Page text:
Demi Lovato & How To Talk About Addiction
I had the pleasure of meeting Demi Lovato a few years ago and have always found her vulnerability and honesty about her recovery to be incredibly inspiring.
When I first came across her latest song 'Sober', I was immediately struck again by her her powerful authenticity and played it to some of the families I work with who are struggling with addiction in their family members. The gorgeous lyrics show a side of addiction and relapse we often neglect to consider when dealing with a loved one who is battling with this disease.
Recently it has been reported that Demi has been in hospital and it is speculated that drugs and alcohol are a part of this story, which is really saddening as it comes after a recent celebration of six years of sobriety.
'Sober' invokes incredibly powerful feelings of shame and sadness that are forcefully communicated in a voice that is both soulful and strong, while sparkling with fragility. She manages to capture the emotions that are prevalent in anyone who knows that the struggle with relapse or addiction is, in a way that is understandable to all.
In my experience as a therapist, and working with addiction, these feelings of shame and sadness she communicates often come up when talking about using and relapsing. These same feelings often hinder treatment and recovery if they're not handled with care and compassion by family members and friends.
Shame is, in my opinion, the aspect of addiction we don't discuss enough, but is the topic we must consider most when talking about addiction to someone who is struggling.
Shame is the feeling that will stop a loved one from asking you for help.
Shame becomes an internalized experience and even becomes part of our identity.
A shame-based addict feels flawed and defective in their very being.
Shame is the feeling that will keep someone from returning to an AA meeting, if they feel judged.
Shame is the feeling that keeps you reaching for that substance.
The stigma around being 'an addict', is often hard for someone in recovery to carry around in the world, it's not something we talk about openly in society. A new friend of mine told me that he went home over the holidays and told a relative he was sober for three years. This relative frowned before saying, 'oh, I'm so sorry- you poor thing'.
He contrasted that story with my excited reaction when he first told me of "Congratulations! How did you celebrate?"
One reaction implies there's something wrong with addiction and might trigger feelings of shame and rejection. The other implies there's something to be celebrated about recovery.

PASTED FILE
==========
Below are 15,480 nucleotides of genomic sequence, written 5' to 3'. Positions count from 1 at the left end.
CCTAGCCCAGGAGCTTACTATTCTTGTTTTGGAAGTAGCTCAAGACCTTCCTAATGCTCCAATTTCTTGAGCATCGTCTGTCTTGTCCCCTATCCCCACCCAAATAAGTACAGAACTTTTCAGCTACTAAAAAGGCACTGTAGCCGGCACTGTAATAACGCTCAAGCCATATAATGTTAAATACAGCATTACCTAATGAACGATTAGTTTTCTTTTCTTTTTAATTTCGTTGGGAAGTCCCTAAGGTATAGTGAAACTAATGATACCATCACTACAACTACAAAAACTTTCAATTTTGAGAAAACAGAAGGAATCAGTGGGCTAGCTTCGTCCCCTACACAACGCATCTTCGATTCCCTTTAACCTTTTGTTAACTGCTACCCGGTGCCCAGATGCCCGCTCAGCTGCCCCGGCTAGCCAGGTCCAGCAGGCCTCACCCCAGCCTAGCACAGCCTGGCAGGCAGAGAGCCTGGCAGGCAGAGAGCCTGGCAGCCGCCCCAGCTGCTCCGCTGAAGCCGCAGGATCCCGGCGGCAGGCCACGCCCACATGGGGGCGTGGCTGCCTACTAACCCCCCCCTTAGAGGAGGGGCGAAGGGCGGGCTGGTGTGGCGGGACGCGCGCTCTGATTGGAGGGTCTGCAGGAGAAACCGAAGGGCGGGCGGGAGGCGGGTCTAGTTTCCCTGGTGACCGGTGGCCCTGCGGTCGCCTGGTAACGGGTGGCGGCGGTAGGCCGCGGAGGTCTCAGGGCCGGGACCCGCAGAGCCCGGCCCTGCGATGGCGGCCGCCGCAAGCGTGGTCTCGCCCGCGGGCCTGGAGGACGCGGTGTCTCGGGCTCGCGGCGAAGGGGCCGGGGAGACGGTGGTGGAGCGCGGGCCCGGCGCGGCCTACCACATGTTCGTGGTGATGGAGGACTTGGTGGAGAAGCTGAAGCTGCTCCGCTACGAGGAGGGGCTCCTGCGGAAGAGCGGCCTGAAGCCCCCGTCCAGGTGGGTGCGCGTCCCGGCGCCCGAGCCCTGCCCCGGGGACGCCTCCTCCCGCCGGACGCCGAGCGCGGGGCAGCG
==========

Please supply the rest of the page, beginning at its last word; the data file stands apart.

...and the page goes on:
Our reactions when talking to someone with addiction, shouldn't be forced or calculated, but it is often helpful to consider the struggle and any potential feelings around being powerless, desperate and scared of rejection that might not be apparent.
There has been an out pouring of love and support for Demi Lovato since this news broke which show how supportive we can be:
Lady Gaga "We should all wrap our arms of love around Demi Lovato. I am so happy you’re alive. Thank God. If I know my monsters as well as I believe I do, we all wish you self-compassion and inner peace. And may you receive the love so many have for you. #ImConfidentInDemi Demi, I love you"
Ellen: "I love @DDLovato so much. It breaks my heart that she is going through this. She is a light in this world, and I am sending my love to her and her family.
Demi Lovato's willingness to share her struggles, deep and heart-wrenching though they are, is utterly admirable. At the end of her song she offers hope, and promises to “get help” and admits, “It wasn’t my intention” to be caught in addiction.
No one intends to be caught up in addiction, to overdose, or to relapse. As frustrating as it may be to friends and family, know that our words can help, and harm.
Group Therapy for Addiction and Recovery in Los Angeles
If you're in Los Angeles and looking for affordable help with addiction and recovery, please consider individual or group therapy.
Most people living with addiction problems present with 'developmental trauma' - a term which captures the clinical presentation of children and adolescents exposed to chronic interpersonal trauma such as physical, sexual, or emotional abuse, households filled with rage, alcohol abuse or neglect.
It is believed that such a childhood creates a psychological vulnerability as an adult, making these people far more likely to attach to substances or addictive processes such as gambling or eating than nourishing human relationships. Subsequently, it is difficult, if not impossible, for an alcoholic or addict successfully to negotiate the challenges of healthy interpersonal relationships.
A primary goal of long-term process groups is to help clients develop trust in others so that they can create healing attachment bonds to each other , rather than substances, chemicals and process addictions. Group members are encouraged to work through family of origin issues as unconscious family dynamics and traumatic experiences are often reenacted in the group. Members learn to invest in intimate relationships rather than seek relief and escape or pleasure in while burying overwhelming feelings.
Oliver Drakeford is a family therapist and sees individuals and groups for adult and adolescent counseling. His therapy office is located in Los Angeles close to West Hollywood and Beverly Hills. Licensed Marriage & Family Therapist #LFMT104987